Dear friends and members of RLC,
In the calendar of the church year, we have crossed over into Lent. It is a 40-day season preceding Easter: a season for Christians across the world to intentionally focus on Jesus and follow him in ever deeper ways.
The traditional practices of Lent have included repentance, fasting, prayer, and works of love. These practices have not been aimed at making Christians “good enough” to receive God's salvation, but aware enough of how good the God is who freely offers salvation.
It seems to me that so much of what we have been taught about God over the years has to be “unlearned” as we live this life. I, for one, was taught that God was all-powerful: in control of all that happened. Over the years, as life has presented one unfair situation after another, this belief has been challenged. Does God really cause or allow all the horrible things that happen? Could God stop them if that was God's desire?
Or do some things happen on this earth that break God's heart?
I know some things happen that break my heart. And I know that when they do, it is the strength and presence of God that gets me through.
It is the example of Jesus—the way he lived and loved and forgave and trusted—that gives me direction. I am inspired to follow him—but more than that, I am transformed over and over, bit by bit, more and more into his image.
It seems to me that this is the heart of the mystery which is the Christian faith. We living people together make up his living body in the world-now. And it isn't that we escape the unfairness and pain of the world, or understand it, but rather—with Christ—bear it and are not overcome.
How do we bear the unbearable? With Christ.
He is the one who hung on a cross dying and prayed for God to forgive the very ones who put him there.
He is the one who died and three days later was raised from the dead.
He is the one who promises that just as we are united with him in death, so too we will be united with him in never-ending life.
How did he bear the unbearable? Through intentional, transforming love.
He chose love instead of hate. He chose forgiveness instead of revenge. He chose hope instead of defeat.
Perhaps this Lent, as we struggle to bear what is unbearable in our own lives or in the life of this world, we can do so, following the example of Jesus. Choosing intentional, transforming love. And in the process, we may find that we are the ones transformed. We may discover joy where we only saw sorrow. We may find hope where we thought it was lost for good. We may discover life even in the ashes of death.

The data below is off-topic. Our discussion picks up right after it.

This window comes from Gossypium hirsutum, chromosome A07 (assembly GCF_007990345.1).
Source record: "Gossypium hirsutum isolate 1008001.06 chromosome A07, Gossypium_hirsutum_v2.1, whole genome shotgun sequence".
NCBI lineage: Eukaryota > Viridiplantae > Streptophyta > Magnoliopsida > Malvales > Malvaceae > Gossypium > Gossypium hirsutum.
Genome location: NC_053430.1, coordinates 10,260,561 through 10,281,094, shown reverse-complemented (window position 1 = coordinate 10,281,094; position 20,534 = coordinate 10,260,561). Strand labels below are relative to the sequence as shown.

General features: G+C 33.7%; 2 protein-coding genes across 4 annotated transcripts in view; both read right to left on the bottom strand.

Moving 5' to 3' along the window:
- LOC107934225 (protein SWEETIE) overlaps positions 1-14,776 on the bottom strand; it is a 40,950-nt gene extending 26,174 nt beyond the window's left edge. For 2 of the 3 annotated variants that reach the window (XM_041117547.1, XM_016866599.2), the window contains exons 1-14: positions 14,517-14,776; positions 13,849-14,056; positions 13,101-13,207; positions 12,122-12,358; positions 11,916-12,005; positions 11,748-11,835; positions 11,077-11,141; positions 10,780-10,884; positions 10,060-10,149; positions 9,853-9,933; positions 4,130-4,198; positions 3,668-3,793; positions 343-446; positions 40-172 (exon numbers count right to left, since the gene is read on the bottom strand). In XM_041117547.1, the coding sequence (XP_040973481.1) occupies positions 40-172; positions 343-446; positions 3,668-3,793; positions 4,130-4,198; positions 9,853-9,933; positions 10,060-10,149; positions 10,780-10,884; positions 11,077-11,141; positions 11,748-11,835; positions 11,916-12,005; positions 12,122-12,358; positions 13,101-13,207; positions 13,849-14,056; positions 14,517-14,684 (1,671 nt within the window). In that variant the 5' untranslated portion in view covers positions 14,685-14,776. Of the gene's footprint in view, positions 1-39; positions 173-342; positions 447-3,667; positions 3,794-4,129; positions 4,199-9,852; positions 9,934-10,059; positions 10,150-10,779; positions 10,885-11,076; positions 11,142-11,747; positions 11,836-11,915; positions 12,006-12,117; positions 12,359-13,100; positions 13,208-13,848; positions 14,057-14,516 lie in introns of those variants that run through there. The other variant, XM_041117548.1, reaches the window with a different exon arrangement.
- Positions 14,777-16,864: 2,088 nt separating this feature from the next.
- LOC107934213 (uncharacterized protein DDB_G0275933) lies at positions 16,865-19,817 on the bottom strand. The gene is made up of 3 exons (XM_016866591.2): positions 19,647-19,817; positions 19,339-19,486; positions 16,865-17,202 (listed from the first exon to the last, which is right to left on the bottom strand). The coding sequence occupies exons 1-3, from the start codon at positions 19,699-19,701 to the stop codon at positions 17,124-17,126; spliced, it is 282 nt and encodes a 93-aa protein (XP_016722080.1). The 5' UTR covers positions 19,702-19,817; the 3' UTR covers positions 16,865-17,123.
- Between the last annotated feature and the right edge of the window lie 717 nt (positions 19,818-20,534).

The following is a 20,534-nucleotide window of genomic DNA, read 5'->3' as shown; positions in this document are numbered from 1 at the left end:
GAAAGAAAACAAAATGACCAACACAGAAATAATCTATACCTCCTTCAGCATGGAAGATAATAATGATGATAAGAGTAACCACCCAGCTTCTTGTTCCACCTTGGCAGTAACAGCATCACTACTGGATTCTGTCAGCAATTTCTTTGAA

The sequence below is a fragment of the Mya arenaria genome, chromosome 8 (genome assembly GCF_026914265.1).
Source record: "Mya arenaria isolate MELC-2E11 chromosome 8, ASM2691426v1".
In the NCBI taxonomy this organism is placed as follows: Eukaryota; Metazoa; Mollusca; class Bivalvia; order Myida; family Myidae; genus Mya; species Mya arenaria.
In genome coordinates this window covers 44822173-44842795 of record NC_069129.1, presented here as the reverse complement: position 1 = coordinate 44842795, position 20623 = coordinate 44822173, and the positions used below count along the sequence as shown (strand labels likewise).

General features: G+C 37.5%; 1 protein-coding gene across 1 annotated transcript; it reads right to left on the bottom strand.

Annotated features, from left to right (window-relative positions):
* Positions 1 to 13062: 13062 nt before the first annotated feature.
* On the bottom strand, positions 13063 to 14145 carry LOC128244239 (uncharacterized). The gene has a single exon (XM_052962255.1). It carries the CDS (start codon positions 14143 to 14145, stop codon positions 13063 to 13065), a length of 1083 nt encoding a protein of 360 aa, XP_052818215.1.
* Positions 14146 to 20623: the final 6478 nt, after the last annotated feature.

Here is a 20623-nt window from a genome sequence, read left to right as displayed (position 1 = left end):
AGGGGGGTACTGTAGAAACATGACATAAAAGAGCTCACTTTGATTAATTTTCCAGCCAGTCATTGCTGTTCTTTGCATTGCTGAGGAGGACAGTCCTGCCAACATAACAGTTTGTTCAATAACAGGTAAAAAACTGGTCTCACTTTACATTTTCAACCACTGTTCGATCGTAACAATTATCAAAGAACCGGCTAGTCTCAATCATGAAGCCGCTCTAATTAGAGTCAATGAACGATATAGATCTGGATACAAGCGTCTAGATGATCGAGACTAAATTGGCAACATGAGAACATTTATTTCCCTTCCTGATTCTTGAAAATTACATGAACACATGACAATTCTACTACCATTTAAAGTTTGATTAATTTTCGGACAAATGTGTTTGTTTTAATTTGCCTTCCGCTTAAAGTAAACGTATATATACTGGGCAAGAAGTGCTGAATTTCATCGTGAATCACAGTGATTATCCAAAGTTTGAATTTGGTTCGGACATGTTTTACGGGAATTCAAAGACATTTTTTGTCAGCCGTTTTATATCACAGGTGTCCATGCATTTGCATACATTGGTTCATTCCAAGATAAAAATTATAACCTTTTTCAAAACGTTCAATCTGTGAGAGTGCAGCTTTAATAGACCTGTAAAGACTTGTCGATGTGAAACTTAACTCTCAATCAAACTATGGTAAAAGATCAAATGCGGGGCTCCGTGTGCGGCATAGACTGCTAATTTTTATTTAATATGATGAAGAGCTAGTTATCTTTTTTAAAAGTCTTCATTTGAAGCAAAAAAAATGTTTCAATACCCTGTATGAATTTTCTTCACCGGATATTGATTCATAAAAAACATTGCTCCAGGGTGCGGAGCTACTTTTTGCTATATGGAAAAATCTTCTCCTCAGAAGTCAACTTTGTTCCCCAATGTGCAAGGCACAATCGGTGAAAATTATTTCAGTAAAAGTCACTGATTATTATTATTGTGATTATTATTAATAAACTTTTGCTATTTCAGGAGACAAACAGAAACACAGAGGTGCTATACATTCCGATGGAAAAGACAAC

As a spiritual discipline this Lent—for the sake of experiencing the presence and goodness of God—I invite you to do acts of intentional kindness for others or for yourself. Do them to remember or honor or transform your losses and pain. Allow something beautiful to come to be through what was only dark and ugly.
There is an international program called the Kindness Project that was begun in the 1990's as a mother's way to remember and honor her baby who had died. And to transform what seemed like a meaningless death into something beautiful. The program has flourished and millions of acts of random kindness have been done in service of the transformation of the doers. And the blessed memory of those who have died.
The feedback that the Kindness Project has received has been overwhelming. Those who have participated, as well as those who have received the acts of kindness, have reported astonishing healing and joy.
This year, at Resurrection, we have cards available for you that say: This Random Act of Kindness was done in memory of, or in honor of, or in celebration of.... We invite you to take them, fill them in as you are led, give them anonymously to others as you offer them acts of kindness. Our website address is on the back of the cards and we hope to have an ongoing conversation during these days of Lent about the transformative nature of love, as it is given and received.
As this happens, the living presence of the resurrected Christ is made visible. Together we embody the miracle of life even in the presence of death.
Here's to the journey through the valley of the shadow of death into the place of sunshine and life!
The Rev. Dr. Mary Ubuntu is the spiritual leader of Resurrection Lutheran Church and has served in that capacity since 2003. More on Pastor Mary can be found HERE.